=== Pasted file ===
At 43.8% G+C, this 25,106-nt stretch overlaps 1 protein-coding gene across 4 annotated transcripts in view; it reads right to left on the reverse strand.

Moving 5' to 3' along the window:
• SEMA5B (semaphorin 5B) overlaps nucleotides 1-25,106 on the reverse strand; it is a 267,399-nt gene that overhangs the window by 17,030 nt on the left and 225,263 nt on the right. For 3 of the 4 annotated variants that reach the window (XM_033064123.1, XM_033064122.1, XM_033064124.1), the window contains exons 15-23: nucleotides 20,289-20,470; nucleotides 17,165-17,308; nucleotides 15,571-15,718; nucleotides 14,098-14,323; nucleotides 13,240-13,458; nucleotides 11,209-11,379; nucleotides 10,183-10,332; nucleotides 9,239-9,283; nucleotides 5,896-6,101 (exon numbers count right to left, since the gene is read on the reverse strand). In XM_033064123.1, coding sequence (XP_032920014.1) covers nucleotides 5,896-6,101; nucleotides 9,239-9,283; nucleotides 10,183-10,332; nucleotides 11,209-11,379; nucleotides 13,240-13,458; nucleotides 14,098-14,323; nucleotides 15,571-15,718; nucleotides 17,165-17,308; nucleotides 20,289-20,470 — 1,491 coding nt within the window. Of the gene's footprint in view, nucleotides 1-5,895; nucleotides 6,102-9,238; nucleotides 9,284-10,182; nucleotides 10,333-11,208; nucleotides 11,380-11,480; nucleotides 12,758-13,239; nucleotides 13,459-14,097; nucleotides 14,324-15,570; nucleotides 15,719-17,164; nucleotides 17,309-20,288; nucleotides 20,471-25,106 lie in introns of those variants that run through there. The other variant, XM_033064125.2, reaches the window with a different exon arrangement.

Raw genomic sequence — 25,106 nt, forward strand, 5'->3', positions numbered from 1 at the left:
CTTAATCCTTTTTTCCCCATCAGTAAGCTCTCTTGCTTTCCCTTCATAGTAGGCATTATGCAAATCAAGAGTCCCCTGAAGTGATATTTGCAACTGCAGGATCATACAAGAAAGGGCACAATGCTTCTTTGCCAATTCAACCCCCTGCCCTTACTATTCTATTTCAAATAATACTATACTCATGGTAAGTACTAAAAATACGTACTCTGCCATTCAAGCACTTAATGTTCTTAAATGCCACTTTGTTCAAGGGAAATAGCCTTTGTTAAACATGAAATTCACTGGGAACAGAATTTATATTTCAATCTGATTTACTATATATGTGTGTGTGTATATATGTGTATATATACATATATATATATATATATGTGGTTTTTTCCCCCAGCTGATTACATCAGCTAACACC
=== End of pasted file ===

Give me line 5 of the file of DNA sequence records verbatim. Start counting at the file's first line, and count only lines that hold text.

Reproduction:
CTTAATCCTTTTTTCCCCATCAGTAAGCTCTCTTGCTTTCCCTTCATAGTAGGCATTATGCAAATCAAGAGTCCCCTGAAGTGATATTTGCAACTGCAGGATCATACAAGAAAGGGCACAATGCTTCTTTGCCAATTCAACCCCCTGCCCTTACTATTCTATTTCAAATAATACTATACTCATGGTAAGTACTAAAAATACGTACTCTGCCATTCAAGCACTTAATGTTCTTAAATGCCACTTTGTTCAAGGGAAATAGCCTTTGTTAAACATGAAATTCACTGGGAACAGAATTTATATTTCAATCTGATTTACTATATATGTGTGTGTGTATATATGTGTATATATACATATATATATATATATATGTGGTTTTTTCCCCCAGCTGATTACATCAGCTAACACC